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"The Break-Up"

Directed by Peyton Reed ("Bring It On").
Written by Jeremy Garelick and Jay Lavender.
Starring Vince Vaughn, Jennifer Aniston, Joey Lauren Adams and Jon Favreau.

Release Year:  2006
Review Date:  6/15/06

Folks--

I guess I figured that since thousands of people saw the new romantic comedy "The Break-Up" in its opening two weeks and the film features the star pairing of Jennifer Aniston and Vince Vaughn, it would at least be decent.

Wrong.

As I slogged my way through the experience that was watching Vaughn--as Chicago city tour guide Gary Dombrowski--fight with Aniston--as art gallery attendent Brooke Meyers--I was hoping for a mix of realistic portrayal of a romantic breakdown coupled with some funny lines.  But, the hope is never fully realized, or partially realized, or even kinda realized throughout the running time, because the film is incredibly devoid of feeling.

Like, let's take any of the supporting characters.  The script by Jay Lavender and Jeremy Garelick (from what I can tell, no real credits to their record previously) really sucks when it comes to our margin characters; be it Gary's one-note sexually-perverted brother Lupus (Cole Hauser), or the art gallery's painfully-inept admin assistant (Justin Long from "Jeepers Creepers" and "Dodgeball", normally reliable), or Brooke's insensitive best friend (Joey Lauren Adams) or Gary's best friend (Jon Favreau, getting fatter by the film), none of the supporting characters registers at all.  None of them!  The best of them is probably the strangely-inspired performance by the best actor nobody can place, Vincent D'Onofrio, who is once again offbeat and funny as Gary's oldest brother Dennis.  Otherwise, these characters are almost all shit!

The banter with Vaughn's Gary and anyone he is talking to is mostly blah; the comic timing in this movie just felt very off.  Even when the vintage Vaughn delivery is intact (none better than maybe when he is spouting off to Brooke about how much he hates her possibly-gay brother), the delivery seems off; the pauses for audience laughter seem too long, or mistimed, or something...I could never really place it.  In doing some research tonight on IMDB, the editors credited on "The Break-Up" have mostly handled thrillers and dramas; one of the two, David Rosenbloom, has never worked on a comedy or a romantic comedy.  Maybe this doesn't make much of a difference, but to me it would--someone cutting the film should be knowledgeable of what makes other good films from this genre work, and no one like that seems to have been employed on this picture.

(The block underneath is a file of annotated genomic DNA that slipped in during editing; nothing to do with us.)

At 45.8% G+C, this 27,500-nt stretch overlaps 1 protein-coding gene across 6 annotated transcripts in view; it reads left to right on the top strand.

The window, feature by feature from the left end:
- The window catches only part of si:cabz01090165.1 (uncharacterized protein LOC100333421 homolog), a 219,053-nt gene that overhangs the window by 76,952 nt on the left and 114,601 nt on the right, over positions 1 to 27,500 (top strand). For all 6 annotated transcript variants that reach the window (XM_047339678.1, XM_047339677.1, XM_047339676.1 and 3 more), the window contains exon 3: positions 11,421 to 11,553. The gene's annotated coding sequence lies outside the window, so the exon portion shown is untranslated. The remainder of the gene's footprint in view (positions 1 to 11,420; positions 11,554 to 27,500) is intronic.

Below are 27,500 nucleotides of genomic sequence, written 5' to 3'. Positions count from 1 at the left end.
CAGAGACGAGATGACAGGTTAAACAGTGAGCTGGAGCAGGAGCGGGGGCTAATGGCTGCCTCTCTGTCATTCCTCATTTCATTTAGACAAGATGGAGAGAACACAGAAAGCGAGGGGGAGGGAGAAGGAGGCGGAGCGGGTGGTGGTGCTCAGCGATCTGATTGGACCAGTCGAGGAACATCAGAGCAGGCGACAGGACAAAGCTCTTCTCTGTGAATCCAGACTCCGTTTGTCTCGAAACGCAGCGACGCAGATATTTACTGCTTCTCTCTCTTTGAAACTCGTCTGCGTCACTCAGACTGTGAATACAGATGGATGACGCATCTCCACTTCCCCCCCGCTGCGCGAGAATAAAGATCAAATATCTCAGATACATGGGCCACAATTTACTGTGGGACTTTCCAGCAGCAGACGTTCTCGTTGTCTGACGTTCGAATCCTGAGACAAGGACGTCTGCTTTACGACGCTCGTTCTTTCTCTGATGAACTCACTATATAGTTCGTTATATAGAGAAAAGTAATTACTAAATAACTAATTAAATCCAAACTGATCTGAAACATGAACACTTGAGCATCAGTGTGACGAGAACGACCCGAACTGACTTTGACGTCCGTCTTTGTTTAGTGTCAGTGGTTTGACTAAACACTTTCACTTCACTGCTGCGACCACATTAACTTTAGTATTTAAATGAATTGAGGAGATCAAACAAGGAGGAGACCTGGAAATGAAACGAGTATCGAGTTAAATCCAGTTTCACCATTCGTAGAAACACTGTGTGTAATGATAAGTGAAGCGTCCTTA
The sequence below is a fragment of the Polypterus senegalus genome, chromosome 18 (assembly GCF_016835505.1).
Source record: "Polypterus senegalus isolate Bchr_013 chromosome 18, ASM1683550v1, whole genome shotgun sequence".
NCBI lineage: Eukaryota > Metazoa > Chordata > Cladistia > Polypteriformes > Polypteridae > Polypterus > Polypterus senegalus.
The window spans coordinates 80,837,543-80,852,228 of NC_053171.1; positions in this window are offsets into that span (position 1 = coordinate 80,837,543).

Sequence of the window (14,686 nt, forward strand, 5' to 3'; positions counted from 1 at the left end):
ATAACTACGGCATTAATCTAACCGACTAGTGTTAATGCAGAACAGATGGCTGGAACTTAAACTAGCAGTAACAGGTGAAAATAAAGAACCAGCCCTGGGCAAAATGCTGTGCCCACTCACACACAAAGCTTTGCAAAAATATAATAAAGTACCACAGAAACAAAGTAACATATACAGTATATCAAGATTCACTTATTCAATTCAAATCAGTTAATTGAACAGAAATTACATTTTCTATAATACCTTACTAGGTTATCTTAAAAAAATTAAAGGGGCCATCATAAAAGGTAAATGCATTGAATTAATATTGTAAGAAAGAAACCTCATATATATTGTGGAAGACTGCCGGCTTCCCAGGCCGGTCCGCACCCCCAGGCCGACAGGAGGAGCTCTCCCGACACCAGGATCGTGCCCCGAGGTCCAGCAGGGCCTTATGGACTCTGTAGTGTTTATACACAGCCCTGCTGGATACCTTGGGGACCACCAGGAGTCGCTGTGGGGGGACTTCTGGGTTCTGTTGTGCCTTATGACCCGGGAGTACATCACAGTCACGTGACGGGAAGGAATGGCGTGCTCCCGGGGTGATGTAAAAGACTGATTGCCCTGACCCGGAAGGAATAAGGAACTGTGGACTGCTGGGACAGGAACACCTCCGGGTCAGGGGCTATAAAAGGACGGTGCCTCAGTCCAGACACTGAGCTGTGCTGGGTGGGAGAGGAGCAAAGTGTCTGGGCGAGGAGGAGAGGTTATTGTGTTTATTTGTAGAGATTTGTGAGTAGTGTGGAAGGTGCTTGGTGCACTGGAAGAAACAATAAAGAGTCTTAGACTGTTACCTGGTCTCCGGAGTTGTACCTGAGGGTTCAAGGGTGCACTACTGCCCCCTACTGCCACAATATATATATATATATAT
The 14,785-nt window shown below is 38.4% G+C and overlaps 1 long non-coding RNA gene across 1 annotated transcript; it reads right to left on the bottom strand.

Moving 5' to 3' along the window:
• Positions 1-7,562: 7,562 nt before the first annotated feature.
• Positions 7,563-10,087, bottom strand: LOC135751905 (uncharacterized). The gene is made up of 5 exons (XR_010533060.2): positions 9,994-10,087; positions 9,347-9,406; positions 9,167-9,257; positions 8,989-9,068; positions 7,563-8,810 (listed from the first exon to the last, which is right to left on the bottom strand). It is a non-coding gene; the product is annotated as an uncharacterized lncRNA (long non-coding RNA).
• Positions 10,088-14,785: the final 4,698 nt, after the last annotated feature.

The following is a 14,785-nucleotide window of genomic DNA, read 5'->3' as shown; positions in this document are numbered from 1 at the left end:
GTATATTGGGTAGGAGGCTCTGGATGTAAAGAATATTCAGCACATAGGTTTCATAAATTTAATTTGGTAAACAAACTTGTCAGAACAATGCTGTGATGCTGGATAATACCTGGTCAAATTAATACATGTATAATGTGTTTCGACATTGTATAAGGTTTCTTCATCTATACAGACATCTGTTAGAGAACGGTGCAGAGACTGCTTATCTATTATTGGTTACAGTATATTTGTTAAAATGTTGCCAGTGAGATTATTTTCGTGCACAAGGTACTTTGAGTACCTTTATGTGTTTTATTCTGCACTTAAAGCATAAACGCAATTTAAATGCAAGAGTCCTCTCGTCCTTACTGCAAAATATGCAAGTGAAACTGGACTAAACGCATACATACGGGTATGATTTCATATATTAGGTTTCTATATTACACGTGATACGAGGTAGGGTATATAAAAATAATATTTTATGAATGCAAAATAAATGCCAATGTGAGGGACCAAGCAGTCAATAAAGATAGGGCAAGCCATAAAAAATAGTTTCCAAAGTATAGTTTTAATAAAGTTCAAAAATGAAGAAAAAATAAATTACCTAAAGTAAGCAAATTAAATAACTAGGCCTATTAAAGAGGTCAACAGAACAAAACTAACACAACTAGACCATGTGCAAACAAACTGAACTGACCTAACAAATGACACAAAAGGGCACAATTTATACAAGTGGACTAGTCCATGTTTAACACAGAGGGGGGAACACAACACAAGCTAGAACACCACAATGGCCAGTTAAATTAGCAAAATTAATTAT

And, maybe their romance in real life is great, but the single biggest flaw about "The Break-Up" was that I never really bought that Aniston and Vaughn could ever really work.  I kept thinking, "Yeah, why the fuck ARE you hangin' out with this schmoe???" or "Yeah...you two really don't work together!"  It just never felt comfortable, mainly because the film never makes them an item.  We get their falling out as the initial honeymoon period, and from there, I never really believed that their romance over XX months was that solid.  I don't know, I kinda think that would have made the film better, but it also would have made it longer, and I was checking my watch a LOT in the last 20 minutes.  Ugh.

Not awful, but it just barely avoided awful.  "The Break-Up" might please some Aniston fans, but Vaughn fans should avoid this altogether.

Rating:  Rental

 

Comments?  Drop me a line at justin@bellviewmovies.com.

 

Bellview Rating System:

"Opening Weekend":  This is the highest rating a movie can receive.  Reserved for movies that exhibit the highest level of acting, plot, character development, setting...or Salma Hayek.  Not necessarily in that order. 

"$X.XX Show":  This price changes each year due to the inflation of movie prices; currently, it is the $9.50 Show.  While not technically perfect, this is a movie that will still entertain you at a very high level.  "Undercover Brother" falls into this category; it's no "Casablanca", but you'll have a great time watching.  The $9.50 Show won't win any Oscars, but you'll be quoting lines from the thing for ages (see "Office Space"). 

"Matinee":  An average movie that merits no more than a $6.50 viewing at your local theater.  Seeing it for less than $9.50 will make you feel a lot better about yourself.  A movie like "Blue Crush" fits this category; you leave the theater saying "That wasn't too bad...man, did you see that Lakers game last night?" 

"Rental":  This rating indicates a movie that you see in the previews and say to your friend, "I'll be sure to miss that one."  Mostly forgettable, you couldn't lose too much by going to Hollywood Video and paying $3 to watch it with your sig other, but you would only do that if the video store was out of copies of "Ronin."  If you can, see this movie for free.  This is what your TV Guide would give "one and a half stars." 

"Hard Vice":  This rating is the bottom of the barrel.  A movie that only six other human beings have witnessed, this is the worst movie I have ever seen.  A Shannon Tweed "thriller," it is so bad as to be funny during almost every one of its 84 minutes, and includes the worst ending ever put into a movie.  Marginally worse than "Cabin Boy", "The Avengers" or "Leonard, Part 6", this rating means that you should avoid this movie at all costs, or no costs, EVEN IF YOU CAN SEE IT FOR FREE!  (Warning:  strong profanity will be used in all reviews of "Hard Vice"-rated movies.)

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The "fine print":
All material by Justin Elliot Bell for SMR/Bellview/bellviewmovies.com except where noted
1999-2009 Justin Elliot Bell This site was last updated 01/08/09